When the Baker administration rushed through its controversial rule to require major out-of-state online retailers to collect sales taxes here, state officials must have expected litigation would soon follow.
That day has arrived: Electronics retailer Crutchfield has sued the Mass. Department of Revenue in Virginia in an effort to overturn the new online sales tax.
Crutchfield argues that an often-cited 1992 Supreme Court ruling known as “Quill” precludes a state from imposing a sales tax requirement on retailers that don’t have a physical presence in that particular state.
The Baker administration, meanwhile, is claiming that apps and tracking files known as “cookies” that consumers download to their phones and computers count toward this requirement. Amazon, which has several facilities in this state, has collected sales taxes here since 2013.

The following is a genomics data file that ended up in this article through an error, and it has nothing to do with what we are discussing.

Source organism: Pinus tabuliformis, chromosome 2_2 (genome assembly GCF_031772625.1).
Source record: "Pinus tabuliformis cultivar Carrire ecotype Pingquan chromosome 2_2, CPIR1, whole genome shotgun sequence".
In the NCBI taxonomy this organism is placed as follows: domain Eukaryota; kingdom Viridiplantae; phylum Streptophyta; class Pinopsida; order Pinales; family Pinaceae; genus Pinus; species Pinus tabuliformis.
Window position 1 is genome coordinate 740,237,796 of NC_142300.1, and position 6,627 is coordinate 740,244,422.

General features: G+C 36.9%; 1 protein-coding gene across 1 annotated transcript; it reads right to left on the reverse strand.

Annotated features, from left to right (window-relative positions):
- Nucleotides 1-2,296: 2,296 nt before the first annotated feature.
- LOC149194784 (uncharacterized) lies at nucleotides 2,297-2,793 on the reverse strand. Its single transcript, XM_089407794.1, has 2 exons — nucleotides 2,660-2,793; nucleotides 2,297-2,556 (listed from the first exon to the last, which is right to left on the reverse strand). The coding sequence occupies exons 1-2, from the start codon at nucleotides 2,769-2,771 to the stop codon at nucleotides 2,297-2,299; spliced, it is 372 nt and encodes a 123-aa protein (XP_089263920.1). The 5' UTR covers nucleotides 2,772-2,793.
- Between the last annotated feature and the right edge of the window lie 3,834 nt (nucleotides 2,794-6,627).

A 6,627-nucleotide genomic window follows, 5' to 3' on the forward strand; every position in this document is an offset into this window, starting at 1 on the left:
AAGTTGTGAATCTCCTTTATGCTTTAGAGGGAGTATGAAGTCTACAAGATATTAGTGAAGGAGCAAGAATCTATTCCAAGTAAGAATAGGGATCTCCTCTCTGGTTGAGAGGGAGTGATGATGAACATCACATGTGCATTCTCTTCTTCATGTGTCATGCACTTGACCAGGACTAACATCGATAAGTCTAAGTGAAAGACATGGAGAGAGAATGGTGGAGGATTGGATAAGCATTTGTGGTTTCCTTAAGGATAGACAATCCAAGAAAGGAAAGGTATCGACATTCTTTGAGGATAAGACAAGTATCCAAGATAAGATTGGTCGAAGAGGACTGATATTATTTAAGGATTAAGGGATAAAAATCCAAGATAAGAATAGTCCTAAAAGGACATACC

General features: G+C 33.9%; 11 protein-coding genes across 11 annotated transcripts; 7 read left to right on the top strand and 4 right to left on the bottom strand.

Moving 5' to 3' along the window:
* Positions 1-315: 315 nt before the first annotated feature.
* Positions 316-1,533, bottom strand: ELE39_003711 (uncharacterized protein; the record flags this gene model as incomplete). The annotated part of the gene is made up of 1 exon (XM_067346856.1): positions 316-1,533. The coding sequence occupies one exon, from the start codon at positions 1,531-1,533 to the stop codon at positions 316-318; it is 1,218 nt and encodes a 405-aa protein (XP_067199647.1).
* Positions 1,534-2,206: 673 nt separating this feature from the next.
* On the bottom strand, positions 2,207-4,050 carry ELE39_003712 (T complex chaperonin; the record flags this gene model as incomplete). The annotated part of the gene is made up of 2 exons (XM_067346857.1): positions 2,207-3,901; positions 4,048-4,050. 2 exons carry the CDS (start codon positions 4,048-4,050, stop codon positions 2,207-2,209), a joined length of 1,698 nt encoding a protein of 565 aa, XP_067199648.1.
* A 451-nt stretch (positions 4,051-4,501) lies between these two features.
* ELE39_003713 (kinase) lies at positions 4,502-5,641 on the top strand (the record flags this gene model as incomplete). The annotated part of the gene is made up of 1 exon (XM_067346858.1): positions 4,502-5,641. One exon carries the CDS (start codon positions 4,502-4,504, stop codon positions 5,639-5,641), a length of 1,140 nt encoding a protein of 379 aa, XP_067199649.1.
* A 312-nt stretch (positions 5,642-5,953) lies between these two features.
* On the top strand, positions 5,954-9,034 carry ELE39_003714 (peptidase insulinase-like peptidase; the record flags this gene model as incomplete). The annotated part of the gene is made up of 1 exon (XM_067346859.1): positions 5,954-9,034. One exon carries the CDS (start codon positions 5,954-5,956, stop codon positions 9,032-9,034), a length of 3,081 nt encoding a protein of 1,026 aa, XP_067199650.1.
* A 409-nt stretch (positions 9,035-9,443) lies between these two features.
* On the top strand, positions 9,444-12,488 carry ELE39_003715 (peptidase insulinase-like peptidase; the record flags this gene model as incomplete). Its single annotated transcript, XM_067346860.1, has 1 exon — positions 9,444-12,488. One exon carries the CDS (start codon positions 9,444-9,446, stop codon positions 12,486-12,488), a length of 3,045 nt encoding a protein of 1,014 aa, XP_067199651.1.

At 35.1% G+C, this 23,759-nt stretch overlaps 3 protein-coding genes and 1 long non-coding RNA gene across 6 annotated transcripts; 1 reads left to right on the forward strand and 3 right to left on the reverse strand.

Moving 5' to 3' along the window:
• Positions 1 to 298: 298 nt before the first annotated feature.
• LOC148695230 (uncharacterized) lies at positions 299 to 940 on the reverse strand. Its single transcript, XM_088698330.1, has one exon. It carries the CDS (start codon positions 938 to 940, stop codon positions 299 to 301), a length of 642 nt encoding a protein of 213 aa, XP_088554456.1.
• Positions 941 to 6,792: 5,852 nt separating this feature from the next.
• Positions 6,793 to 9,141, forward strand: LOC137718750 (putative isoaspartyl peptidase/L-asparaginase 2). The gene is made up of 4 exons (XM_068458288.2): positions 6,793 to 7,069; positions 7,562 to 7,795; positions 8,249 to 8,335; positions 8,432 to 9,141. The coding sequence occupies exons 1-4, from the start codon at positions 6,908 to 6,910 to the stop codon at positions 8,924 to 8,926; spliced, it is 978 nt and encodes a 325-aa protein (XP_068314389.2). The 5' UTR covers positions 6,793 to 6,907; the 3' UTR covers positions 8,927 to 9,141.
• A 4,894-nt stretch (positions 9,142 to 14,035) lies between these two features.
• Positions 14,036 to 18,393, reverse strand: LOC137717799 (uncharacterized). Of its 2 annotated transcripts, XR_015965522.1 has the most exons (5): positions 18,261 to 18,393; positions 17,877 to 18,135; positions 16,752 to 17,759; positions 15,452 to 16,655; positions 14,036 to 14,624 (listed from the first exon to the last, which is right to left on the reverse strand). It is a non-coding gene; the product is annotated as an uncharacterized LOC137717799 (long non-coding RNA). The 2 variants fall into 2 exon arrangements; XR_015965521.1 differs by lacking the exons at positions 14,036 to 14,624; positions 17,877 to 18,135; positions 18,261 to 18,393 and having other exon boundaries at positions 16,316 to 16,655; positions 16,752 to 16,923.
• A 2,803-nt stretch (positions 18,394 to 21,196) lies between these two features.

Crutchfield’s argument is similar to one that trade group NetChoice made in June, in a suit against the state agency. At the time, the agency was trying to collect these taxes by issuing a directive, something that’s far more streamlined than full-fledged regulations.
A Superior Court judge ruled, though, that this was a big enough policy change that the state needed to go through the trouble of crafting a regulation. After soliciting public comment, DOR wrote one up, to take effect Oct. 1.
A spokesman for NetChoice said his group is considering its own lawsuit, this time against the new regulation, but the Crutchfield suit is the first in line now.
The Baker administration had once hoped to raise $30 million this fiscal year with the change. State officials may want to wait before they count all those dollars.Jon Chesto can be reached at firstname.lastname@example.org and on Twitter @jonchesto.